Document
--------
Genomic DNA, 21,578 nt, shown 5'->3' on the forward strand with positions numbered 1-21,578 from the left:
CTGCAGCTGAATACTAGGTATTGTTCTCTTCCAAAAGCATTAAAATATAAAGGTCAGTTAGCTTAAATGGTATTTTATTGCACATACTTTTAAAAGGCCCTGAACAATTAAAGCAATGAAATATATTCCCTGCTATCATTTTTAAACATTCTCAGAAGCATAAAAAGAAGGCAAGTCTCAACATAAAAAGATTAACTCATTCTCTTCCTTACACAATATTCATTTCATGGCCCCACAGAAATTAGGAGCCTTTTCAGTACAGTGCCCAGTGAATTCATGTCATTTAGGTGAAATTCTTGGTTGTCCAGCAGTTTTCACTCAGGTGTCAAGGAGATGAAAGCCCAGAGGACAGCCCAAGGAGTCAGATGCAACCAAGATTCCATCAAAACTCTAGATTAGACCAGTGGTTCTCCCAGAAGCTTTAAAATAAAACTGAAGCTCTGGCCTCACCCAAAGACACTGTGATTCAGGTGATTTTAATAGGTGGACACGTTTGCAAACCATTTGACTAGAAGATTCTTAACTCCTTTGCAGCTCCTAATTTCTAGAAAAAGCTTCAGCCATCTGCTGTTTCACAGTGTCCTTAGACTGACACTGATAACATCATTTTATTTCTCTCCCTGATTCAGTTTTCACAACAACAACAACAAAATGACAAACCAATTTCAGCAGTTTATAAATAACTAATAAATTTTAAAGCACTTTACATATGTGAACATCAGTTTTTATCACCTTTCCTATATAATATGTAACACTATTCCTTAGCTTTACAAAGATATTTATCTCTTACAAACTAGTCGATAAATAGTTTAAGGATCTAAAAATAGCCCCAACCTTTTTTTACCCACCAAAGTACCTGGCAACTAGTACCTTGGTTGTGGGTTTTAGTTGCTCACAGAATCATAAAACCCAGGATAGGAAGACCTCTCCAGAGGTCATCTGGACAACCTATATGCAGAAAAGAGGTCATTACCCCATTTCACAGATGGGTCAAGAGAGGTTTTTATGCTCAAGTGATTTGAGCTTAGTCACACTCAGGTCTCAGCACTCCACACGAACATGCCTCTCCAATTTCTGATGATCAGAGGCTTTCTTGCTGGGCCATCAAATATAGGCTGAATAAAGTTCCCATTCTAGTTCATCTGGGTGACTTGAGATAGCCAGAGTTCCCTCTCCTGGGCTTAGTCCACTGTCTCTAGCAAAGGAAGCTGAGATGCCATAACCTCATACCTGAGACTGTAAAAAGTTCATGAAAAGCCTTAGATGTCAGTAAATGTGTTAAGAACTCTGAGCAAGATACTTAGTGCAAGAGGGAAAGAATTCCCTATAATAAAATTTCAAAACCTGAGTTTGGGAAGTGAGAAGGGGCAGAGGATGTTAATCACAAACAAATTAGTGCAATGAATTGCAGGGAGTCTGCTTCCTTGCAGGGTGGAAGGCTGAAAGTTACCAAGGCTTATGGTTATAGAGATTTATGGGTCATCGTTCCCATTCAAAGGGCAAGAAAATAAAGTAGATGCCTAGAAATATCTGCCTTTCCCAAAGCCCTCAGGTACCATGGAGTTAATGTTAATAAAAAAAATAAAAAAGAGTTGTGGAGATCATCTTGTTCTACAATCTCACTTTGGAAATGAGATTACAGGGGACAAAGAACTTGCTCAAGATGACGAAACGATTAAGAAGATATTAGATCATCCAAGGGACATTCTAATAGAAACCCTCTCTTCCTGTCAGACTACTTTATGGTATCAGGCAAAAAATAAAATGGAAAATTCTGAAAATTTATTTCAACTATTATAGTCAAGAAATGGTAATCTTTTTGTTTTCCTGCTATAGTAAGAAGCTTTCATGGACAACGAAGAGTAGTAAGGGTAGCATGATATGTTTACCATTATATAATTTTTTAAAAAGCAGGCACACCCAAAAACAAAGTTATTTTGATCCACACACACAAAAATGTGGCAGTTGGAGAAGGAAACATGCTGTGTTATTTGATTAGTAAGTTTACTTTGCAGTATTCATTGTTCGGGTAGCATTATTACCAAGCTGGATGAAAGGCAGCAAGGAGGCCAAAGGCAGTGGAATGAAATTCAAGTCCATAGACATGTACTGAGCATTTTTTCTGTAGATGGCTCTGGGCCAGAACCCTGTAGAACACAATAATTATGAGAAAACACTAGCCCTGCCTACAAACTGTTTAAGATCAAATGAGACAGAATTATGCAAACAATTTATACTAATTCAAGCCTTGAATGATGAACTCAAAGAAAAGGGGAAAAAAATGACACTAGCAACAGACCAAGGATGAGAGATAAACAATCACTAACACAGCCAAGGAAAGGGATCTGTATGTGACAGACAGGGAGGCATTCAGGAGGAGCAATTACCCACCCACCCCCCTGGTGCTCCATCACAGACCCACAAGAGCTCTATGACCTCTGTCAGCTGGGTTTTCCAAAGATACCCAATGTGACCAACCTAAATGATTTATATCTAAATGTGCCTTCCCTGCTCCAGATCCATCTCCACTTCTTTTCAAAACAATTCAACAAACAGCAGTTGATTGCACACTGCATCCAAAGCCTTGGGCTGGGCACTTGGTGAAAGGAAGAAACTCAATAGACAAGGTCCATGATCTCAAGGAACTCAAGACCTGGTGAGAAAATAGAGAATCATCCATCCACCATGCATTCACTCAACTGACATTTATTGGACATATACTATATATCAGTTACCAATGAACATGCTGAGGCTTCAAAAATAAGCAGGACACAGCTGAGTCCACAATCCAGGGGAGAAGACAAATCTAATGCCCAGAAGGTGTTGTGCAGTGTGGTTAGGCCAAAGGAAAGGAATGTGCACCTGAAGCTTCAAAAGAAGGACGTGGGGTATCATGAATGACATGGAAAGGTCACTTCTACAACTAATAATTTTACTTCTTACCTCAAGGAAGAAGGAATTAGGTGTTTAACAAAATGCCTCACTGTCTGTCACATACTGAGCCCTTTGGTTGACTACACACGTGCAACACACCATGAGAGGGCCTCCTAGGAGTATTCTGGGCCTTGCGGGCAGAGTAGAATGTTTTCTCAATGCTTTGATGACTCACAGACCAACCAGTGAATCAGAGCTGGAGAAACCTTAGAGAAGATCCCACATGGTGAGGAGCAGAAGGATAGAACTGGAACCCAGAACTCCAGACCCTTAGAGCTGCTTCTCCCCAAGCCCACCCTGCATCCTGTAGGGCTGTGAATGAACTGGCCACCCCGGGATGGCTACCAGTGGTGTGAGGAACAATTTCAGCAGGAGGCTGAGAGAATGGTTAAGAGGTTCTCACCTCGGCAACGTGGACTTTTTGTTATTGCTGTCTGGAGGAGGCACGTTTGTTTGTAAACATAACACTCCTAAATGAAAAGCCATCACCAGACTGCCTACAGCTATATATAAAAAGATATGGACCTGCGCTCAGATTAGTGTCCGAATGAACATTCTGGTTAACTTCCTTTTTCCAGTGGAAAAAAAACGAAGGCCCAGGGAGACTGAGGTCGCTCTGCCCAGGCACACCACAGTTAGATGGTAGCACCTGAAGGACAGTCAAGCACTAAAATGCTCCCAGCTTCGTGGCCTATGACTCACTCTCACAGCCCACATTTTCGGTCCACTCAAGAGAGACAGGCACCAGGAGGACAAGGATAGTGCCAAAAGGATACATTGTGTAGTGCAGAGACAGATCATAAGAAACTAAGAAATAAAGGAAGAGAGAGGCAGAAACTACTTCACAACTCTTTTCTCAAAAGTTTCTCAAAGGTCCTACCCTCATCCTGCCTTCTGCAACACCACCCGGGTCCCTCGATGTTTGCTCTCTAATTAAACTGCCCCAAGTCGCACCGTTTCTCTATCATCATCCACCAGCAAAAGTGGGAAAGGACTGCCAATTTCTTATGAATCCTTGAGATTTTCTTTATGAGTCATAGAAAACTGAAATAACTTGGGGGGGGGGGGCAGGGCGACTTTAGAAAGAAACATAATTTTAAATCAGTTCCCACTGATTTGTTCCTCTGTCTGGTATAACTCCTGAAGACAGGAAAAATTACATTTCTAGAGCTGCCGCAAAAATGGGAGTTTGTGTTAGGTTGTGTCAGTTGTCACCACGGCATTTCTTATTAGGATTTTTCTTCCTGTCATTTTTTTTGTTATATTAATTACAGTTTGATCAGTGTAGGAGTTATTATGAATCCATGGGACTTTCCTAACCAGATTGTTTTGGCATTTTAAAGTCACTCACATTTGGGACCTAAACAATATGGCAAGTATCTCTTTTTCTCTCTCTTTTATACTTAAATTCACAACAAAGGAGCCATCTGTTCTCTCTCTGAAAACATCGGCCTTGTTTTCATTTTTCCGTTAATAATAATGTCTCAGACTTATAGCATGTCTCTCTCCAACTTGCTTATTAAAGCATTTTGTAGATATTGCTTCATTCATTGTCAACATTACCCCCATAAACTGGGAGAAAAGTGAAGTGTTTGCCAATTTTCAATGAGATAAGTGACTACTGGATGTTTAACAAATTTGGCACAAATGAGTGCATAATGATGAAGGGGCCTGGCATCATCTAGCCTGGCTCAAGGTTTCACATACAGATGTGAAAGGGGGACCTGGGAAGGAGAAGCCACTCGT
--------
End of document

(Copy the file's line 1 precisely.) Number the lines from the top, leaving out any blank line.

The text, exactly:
Genomic DNA, 21,578 nt, shown 5'->3' on the forward strand with positions numbered 1-21,578 from the left: